Thin Layer Chromatography (TLC) Tutorial
- Thin Layer chromatography (TLC) is an analytical technique used to separate a mixture into its components.
- The process of thin layer chromatography is similar to paper chromatography but thin layer chromatography:
(a) is usually faster
(b) achieves better separations
(due to greater choice in stationary and mobile phases)
- The stationary phase is a usually a thin layer of silica gel or alumina.
- The stationary phase is coated onto a piece of glass, metal or plastic to make it rigid.
- The combination of the glass (metal or plastic) and the stationary phase is referred to as the thin layer chromatography plate (TLC plate).
- The mobile phase refers to the solvent that moves up the TLC plate by capillary action.
- Components in a mixture are separated based on their different abilities to bind or adsorb to the stationary phase, and on their different abilities to desorb or dissolve in the mobile solvent phase.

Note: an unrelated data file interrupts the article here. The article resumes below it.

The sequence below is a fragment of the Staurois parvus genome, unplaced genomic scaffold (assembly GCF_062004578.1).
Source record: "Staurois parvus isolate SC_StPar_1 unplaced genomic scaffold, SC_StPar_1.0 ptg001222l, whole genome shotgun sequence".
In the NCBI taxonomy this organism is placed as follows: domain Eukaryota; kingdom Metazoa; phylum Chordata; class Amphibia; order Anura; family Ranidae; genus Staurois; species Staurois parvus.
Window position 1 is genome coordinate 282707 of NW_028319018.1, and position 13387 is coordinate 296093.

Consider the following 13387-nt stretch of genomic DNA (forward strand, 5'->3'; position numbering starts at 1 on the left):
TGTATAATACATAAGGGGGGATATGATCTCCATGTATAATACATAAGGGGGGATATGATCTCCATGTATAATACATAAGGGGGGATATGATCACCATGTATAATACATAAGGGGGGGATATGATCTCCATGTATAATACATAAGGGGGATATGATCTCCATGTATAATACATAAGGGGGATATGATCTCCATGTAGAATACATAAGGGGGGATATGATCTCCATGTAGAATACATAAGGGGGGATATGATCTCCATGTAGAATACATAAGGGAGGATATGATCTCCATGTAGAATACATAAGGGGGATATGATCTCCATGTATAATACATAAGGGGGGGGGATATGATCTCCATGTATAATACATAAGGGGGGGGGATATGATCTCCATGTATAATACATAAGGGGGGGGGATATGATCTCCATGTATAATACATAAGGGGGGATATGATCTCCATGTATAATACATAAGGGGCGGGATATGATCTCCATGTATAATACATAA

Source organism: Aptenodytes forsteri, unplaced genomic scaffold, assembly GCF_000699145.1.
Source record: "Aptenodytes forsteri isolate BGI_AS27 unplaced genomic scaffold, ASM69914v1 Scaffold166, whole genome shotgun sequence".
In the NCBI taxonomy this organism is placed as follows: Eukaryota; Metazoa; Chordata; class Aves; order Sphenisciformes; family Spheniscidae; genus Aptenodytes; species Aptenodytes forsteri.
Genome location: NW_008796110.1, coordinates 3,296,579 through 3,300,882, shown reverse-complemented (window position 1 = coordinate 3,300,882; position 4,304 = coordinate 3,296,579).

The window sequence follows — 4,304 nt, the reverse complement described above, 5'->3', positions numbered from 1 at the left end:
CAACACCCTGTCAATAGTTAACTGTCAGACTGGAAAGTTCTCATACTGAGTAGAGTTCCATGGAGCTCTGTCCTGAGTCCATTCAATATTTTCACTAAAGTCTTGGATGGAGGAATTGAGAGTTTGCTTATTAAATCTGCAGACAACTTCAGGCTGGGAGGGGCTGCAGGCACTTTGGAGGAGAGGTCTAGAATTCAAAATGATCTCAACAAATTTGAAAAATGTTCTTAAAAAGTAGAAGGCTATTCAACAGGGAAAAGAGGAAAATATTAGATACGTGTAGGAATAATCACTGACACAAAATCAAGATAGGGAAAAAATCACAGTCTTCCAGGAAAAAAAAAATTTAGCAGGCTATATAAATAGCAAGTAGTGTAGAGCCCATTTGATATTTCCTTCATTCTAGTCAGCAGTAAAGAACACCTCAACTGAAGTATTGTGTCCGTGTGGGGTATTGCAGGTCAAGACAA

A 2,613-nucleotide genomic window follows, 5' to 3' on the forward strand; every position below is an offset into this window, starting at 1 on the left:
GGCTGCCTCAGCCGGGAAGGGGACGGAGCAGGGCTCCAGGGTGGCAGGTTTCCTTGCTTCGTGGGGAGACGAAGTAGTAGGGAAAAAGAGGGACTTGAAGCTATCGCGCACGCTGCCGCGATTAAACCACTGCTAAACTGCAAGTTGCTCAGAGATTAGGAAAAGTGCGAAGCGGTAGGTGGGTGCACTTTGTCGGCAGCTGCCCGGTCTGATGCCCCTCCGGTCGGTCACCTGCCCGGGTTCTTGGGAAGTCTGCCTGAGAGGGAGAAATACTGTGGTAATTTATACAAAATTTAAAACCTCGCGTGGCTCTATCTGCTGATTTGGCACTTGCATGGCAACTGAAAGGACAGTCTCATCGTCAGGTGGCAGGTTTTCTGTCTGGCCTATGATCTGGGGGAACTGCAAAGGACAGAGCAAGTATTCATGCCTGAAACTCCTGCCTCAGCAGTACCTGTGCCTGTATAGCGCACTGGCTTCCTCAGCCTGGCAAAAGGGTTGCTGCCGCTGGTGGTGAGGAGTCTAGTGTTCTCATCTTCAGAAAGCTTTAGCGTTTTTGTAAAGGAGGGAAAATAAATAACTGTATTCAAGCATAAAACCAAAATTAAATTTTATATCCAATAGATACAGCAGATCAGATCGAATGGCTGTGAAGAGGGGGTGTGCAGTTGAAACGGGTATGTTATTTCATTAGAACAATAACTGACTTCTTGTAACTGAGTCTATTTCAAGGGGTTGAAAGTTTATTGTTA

- The retardation factor, Rf, is a comparison of the distance travelled by a component to the distance travelled by the mobile solvent.
Rf = distance component travelled
distance solvent travelled
- Rf values depend on temperature, composition of the TLC plate used and the composition of the solvent used.
For these reasons, it is usual to run samples of known substances at the same time as you run the sample of the unknown mixture.